Carmichele v Minister of Safety & Security

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The Constitutional Court, in Carmichele v Minister of Safety and Security and Another (Centre for Applied Legal Studies Intervening), an important case in South African criminal, delict and constitutional law, found that the State could be held delictually liable for damages arising out of the unlawful omissions of its servants. In casu, the conduct of the police and a prosecutor had resulted in the release of a person, charged with rape, on his own recognisance. This person had subsequently assaulted the complainant.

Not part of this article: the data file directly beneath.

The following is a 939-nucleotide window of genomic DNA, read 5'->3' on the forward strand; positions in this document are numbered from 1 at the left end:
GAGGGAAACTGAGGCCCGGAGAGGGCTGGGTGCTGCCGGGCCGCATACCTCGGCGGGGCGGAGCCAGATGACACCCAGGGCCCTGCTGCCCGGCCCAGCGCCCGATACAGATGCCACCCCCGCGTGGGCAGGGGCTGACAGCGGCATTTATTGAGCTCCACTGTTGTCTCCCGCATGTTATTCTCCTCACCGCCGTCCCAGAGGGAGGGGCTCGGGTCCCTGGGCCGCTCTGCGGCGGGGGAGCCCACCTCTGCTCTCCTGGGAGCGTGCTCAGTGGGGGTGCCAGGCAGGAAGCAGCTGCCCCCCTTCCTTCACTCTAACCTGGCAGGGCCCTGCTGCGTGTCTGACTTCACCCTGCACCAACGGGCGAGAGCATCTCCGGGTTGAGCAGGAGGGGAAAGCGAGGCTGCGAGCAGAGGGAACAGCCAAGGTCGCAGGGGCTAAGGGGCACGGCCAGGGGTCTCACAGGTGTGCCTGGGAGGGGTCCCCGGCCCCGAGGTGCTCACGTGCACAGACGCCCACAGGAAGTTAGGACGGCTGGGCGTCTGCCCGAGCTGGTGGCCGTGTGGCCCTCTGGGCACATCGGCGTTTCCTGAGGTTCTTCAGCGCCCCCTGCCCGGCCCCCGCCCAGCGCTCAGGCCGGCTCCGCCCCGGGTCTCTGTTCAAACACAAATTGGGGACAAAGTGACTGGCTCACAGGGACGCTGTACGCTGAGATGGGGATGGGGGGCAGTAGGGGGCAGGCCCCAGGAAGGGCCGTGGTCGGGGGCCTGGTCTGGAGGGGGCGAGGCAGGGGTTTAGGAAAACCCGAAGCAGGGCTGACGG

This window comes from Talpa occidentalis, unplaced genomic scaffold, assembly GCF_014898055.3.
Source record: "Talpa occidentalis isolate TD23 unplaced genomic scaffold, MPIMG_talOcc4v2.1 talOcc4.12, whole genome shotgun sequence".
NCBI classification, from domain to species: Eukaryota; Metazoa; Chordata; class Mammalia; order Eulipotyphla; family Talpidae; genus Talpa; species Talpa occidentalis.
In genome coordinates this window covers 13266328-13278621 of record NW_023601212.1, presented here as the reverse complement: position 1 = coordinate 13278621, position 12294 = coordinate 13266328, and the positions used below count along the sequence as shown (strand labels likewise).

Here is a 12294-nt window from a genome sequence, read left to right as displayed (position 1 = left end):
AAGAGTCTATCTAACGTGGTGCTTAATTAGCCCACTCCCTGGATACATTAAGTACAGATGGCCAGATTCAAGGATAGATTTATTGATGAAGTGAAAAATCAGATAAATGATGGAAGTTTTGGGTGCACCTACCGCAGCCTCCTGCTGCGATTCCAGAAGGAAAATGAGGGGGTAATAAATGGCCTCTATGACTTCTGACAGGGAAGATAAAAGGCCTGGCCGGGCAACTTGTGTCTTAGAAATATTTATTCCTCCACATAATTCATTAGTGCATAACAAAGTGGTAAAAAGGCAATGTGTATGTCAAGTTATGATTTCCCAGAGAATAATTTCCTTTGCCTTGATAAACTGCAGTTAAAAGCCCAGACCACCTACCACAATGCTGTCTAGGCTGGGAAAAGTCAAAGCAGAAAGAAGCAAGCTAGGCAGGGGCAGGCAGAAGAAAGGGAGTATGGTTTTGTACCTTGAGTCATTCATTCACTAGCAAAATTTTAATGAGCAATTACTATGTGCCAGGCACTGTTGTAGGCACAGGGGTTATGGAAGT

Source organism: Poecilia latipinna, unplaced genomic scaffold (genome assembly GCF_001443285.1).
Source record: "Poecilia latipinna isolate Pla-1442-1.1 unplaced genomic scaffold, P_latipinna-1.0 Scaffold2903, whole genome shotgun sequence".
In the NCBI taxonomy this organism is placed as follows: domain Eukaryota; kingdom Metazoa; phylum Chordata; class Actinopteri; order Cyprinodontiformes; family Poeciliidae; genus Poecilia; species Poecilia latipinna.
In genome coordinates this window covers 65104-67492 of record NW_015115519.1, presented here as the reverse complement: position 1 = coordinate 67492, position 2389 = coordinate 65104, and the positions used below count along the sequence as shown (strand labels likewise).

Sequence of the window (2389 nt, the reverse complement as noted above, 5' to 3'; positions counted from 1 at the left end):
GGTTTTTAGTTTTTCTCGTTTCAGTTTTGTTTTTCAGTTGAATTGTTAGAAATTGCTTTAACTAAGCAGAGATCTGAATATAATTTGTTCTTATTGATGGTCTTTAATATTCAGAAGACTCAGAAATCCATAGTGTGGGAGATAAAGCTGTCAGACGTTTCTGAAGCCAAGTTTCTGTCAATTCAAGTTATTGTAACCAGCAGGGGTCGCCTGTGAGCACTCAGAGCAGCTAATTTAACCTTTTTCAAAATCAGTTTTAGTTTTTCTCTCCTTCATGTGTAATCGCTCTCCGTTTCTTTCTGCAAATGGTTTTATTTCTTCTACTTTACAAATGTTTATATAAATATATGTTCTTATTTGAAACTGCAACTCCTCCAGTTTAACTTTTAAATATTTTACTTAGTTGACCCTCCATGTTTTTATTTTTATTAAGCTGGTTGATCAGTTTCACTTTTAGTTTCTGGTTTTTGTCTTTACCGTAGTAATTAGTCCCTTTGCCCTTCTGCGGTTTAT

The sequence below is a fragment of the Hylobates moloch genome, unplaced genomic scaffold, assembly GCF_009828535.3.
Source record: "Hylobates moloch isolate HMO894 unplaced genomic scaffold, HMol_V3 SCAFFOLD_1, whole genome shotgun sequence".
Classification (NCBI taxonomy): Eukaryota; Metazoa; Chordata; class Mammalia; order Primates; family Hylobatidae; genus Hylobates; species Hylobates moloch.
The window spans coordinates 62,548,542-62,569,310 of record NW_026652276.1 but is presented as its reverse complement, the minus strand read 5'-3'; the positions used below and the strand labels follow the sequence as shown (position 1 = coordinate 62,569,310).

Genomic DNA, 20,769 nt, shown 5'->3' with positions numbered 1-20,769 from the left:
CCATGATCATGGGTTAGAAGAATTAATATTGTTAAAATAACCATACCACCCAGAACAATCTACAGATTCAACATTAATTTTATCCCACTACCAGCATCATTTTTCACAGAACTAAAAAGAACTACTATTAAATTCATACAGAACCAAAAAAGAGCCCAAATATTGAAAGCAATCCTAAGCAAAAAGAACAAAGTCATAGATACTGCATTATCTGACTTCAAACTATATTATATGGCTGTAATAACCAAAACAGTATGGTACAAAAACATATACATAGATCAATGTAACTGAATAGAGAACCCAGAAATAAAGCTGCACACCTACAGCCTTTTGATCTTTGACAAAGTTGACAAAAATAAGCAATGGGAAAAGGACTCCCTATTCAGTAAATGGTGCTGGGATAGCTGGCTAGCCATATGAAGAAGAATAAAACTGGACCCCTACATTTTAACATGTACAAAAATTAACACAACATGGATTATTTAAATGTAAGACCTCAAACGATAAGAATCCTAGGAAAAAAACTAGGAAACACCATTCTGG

CR Snyman, for one, has noted the court's emphasis on section 39(2) of the Constitution, which provides that "every court [...] must promote the spirit, purport and objects of the Bill of Rights." This, he argues, "may perhaps one day open the way for holding an individual police officer liable for a crime such as culpable homicide flowing from her negligent omission to protect a person from the real possibility of harm."[1]

See also[edit]

References[edit]

Books[edit]

  • Burchell, J. Principles of Criminal Law. 3 ed. Juta and Company Ltd, 2004.
  • Snyman, CR. Criminal Law. 5 ed. LexisNexis, 2008.

Cases[edit]

  • Carmichele v Minister of Safety and Security and Another (Center for Applied Legal Studies Intervening) 2001 (4) SA 938 (CC).

Notes[edit]

  1. ^ Snyman 61n, recommending a consultation of Burchell 196-205.